[This is a review of the Animal Kingdom season 2 finale. There will be SPOILERS.]
In the first season of TNT's Animal Kingdom, the family dynamics at play within the Cody crime family served as one of the show's biggest dramatic assets, and it was fascinating to watch each member's strong, emboldened personality push and pull against one another from the perspective of an essentially-neutral outsider in J (Finn Cole). Back then, those dynamics felt more like a dance, as the group (more or less) worked in a somewhat harmonious fashion toward a common goal and against a common external enemy (local police). For the Codys, family and loyalty made it easy to take on the world and take what they believed was theirs.
But if season 1 was all about loyalty, season 2 proved to be all about trust, and by the end of the season 2 finale, 'Betrayal', it became clear that trust within the Cody clan had suffered irreparable damage. The once strong family core had been cracked, the relationships within it nearly severed, and unearthed secrets had ripped the family apart, leaving one Cody in prison and another critically-wounded and possibly dead. From dramatic and narrative standpoints, the story's progression to this destructive point from where season 2 began was not only logical, but seemed entirely inevitable.
Even still, one can't help but wonder if the direction Animal Kingdom appears to be headed in will play to its initial strengths and best serve the series in the long run. Not only have the old family dynamics basically died (possibly along with Baz), but many of the characters could be on their own as we begin season 3. And given that some of these characters have yet to be fully developed and aren't nearly as interesting or easy to root for on their own, the move to split the family apart -- if only for a time -- could be problematic.
First, let's take Craig (Ben Robson), for instance. With Craig headed off with Renn (Christina Ochoa) on a spontaneous getaway, will we really care what they end up getting into? To this point, his debaucherous exploits have added little but eye candy to the series and the show hasn't made much of an attempt to give Craig a real soul or inner motivation. Although he could be poised to go on a journey of self-discovery in season 3 after giving us a glimpse at his insecurities during a conversation with Deran (Jake Weary), that subplot wouldn't be of particular importance or interest at this stage in the series (perhaps it may have been more so earlier on).
Then there's Deran, who, after beginning to accept and respect himself at the end of season 1 and into the early goings of season 2, established himself as one of the most redeemable and likable characters of the lot. So, when the subplot involving him purchasing a local bar as the first step to leaving the life of crime was introduced, we saw a great opportunity to explore his character as a positive force against the darkness that Baz (Scott Speedman) and Smurf (Ellen Barkin) were beginning to represent. Unfortunately, this storyline turned out to be less about character exploration, serving instead as more of a plot device designed to establish a new hangout spot for the boys to scheme and develop new ideas for jobs away from their mother.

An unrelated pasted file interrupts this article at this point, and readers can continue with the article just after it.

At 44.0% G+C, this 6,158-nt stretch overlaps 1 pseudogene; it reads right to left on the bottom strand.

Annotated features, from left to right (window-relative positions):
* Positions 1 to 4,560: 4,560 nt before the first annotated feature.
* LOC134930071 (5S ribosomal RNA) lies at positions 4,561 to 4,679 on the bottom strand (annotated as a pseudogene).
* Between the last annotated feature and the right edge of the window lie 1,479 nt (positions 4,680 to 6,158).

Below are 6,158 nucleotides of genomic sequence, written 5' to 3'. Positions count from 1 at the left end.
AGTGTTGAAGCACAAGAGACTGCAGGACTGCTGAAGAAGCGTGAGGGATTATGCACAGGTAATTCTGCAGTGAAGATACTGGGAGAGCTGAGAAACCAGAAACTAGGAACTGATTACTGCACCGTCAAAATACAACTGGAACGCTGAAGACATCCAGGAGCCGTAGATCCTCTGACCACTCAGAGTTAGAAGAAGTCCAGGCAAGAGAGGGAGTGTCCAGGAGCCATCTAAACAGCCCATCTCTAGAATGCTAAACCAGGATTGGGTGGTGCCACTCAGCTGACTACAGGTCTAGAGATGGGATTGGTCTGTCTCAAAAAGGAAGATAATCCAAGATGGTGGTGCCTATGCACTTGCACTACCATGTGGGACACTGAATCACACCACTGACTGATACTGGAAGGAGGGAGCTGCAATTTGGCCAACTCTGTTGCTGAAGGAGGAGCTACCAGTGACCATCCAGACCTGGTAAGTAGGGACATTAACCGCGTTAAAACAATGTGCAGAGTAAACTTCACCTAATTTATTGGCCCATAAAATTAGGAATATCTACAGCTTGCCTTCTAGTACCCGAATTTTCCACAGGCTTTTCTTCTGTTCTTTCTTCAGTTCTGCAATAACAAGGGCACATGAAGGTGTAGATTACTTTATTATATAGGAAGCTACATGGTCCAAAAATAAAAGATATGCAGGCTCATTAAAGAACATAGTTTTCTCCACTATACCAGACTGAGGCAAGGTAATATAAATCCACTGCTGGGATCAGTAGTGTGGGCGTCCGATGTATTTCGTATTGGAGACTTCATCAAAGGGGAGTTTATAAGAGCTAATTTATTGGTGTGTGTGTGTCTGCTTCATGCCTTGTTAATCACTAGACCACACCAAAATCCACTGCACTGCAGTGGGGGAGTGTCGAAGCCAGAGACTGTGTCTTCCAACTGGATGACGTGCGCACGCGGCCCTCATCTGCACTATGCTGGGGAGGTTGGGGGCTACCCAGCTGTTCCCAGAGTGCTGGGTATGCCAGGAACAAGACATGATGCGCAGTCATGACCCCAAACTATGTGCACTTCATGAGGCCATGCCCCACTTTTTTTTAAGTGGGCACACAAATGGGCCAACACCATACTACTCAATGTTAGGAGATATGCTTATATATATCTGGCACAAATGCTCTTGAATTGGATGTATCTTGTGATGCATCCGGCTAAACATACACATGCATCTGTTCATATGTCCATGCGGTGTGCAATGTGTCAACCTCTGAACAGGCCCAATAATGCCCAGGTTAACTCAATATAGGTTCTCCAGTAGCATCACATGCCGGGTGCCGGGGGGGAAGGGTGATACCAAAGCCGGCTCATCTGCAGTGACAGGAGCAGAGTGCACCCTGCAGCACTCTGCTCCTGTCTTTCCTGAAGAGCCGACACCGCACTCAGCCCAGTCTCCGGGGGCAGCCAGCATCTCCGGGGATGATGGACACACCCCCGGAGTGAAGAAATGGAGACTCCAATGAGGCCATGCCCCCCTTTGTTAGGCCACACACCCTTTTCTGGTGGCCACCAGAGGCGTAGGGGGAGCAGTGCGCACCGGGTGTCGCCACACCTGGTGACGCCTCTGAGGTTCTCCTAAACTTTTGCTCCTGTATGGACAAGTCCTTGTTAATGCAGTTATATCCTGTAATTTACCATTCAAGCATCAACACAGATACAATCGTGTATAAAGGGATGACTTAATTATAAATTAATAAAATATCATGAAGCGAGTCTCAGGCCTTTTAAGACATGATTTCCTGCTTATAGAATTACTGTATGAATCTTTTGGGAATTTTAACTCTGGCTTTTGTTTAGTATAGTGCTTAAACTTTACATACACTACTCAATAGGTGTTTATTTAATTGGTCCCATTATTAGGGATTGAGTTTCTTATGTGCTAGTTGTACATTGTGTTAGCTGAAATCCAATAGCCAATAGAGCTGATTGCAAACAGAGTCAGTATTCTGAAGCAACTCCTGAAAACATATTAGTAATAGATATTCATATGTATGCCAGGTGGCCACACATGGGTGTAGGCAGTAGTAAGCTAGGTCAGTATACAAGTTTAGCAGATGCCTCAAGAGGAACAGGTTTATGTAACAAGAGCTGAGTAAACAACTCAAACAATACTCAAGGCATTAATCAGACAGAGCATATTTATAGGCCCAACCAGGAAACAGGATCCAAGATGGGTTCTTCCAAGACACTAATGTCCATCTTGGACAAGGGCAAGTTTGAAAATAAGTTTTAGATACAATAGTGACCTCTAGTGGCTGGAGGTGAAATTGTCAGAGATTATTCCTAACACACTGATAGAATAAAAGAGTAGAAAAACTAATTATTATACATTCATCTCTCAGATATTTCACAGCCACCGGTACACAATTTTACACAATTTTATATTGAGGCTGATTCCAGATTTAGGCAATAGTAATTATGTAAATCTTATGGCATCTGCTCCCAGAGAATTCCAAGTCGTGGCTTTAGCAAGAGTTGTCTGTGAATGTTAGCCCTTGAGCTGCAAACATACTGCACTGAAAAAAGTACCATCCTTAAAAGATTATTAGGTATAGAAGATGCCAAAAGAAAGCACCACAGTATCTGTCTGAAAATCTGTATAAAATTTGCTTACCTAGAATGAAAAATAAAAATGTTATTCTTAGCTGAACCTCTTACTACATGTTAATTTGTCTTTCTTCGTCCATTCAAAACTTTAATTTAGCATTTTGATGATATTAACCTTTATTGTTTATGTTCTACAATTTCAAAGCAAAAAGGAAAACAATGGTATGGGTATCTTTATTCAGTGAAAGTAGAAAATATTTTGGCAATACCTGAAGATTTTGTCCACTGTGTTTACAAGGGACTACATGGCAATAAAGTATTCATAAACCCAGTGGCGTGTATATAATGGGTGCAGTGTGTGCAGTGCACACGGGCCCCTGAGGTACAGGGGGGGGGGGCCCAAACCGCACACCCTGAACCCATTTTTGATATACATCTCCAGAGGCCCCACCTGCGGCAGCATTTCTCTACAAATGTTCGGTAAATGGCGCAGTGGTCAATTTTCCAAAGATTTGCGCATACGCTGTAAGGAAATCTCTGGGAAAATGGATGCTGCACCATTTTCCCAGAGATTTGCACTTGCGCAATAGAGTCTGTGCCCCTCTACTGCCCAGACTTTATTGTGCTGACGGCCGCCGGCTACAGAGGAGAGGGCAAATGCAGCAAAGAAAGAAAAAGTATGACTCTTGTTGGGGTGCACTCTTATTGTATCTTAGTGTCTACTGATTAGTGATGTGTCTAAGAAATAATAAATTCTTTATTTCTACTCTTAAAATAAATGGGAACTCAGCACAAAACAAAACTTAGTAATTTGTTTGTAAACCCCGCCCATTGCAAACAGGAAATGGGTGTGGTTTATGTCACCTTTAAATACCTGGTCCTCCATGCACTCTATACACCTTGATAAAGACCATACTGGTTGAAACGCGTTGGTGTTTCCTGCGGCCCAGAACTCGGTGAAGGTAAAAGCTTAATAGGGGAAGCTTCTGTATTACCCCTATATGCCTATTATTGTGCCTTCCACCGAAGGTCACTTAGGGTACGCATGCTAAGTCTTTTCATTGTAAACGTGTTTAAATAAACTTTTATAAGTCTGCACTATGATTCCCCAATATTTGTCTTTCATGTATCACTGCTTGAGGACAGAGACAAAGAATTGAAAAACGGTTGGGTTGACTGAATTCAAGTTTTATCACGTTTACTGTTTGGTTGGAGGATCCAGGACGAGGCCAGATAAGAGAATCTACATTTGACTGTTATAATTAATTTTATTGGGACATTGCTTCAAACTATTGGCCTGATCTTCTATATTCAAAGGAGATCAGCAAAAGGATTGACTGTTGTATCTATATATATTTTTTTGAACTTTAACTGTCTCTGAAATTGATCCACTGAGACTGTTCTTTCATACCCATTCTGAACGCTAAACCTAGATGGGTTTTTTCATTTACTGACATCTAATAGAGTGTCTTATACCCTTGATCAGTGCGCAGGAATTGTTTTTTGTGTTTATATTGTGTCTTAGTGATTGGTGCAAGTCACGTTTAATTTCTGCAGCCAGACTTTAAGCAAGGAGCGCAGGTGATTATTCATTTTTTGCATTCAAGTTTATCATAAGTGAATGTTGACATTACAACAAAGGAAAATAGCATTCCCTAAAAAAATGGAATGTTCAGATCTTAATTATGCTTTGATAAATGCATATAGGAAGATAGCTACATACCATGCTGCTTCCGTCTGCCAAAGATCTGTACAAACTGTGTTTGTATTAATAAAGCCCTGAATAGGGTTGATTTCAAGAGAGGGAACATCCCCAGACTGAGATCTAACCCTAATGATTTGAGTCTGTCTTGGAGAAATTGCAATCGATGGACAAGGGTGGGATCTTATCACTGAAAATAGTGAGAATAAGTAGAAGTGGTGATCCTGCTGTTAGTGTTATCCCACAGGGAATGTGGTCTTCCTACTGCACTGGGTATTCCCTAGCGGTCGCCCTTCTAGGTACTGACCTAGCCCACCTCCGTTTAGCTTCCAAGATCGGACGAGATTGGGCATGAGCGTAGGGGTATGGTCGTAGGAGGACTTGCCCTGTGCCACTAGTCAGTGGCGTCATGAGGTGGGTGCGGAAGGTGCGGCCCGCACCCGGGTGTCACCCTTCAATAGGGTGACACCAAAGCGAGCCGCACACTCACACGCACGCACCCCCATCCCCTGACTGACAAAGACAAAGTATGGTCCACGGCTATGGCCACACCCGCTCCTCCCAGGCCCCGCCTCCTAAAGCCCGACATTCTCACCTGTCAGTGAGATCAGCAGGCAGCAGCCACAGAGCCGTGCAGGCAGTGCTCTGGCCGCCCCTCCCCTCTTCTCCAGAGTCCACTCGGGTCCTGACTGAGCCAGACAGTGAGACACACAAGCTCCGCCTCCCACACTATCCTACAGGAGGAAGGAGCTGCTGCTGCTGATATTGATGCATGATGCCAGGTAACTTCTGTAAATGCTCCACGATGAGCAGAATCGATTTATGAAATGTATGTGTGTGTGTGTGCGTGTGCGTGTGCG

Speaking of Smurf, she will also be away from her family at the beginning of season 3, but will likely still be pulling the strings through a surrogate in J from behind steel bars. While we're not so much interested in the life she may lead while in prison, we are certainly intrigued by the prospects of her molding a brand new Baz with young J. Having J ignore Baz's warnings and begin to walk in the footsteps of his dark path continues to be one of the more compelling aspects of the series -- one that should take a much fuller and realized shape in season 3.
And finally, there's Pope (Shawn Hatosy), the lone wolf (or black sheep) of the family whose direction remains unclear following the season 2 finale. Will he align himself with his brothers against Smurf or free himself of the guilt from Catherine's murder and begin a new life? The only thing we do know for now is that he, like most of the other characters, is also on his own path.
With the Cody family now broken apart, the challenge for Animal Kingdom season 3 will be juggling multiple storylines while finding new compelling conflicts to propel the narrative forward. Perhaps this will mean reintroducing some kind of pressure from police (which was noticeably missing in season 2) or introducing a new threat, possibly from south of the border (as the finale seemed to suggest Lucy and Marco could have been behind the hit on Baz). Needless to say, while season 2 managed to answer most of the show's biggest lingering questions, it also opened the door to some new ones in the wake of Baz's shooting. And although the show's sophomore season was often hit-or-miss when it came to actively progressing the narrative and its characters, we're still excited to see where Animal Kingdom takes us in season 3.
What are your thoughts on Animal Kingdom's season 2 finale? Share them in the comments.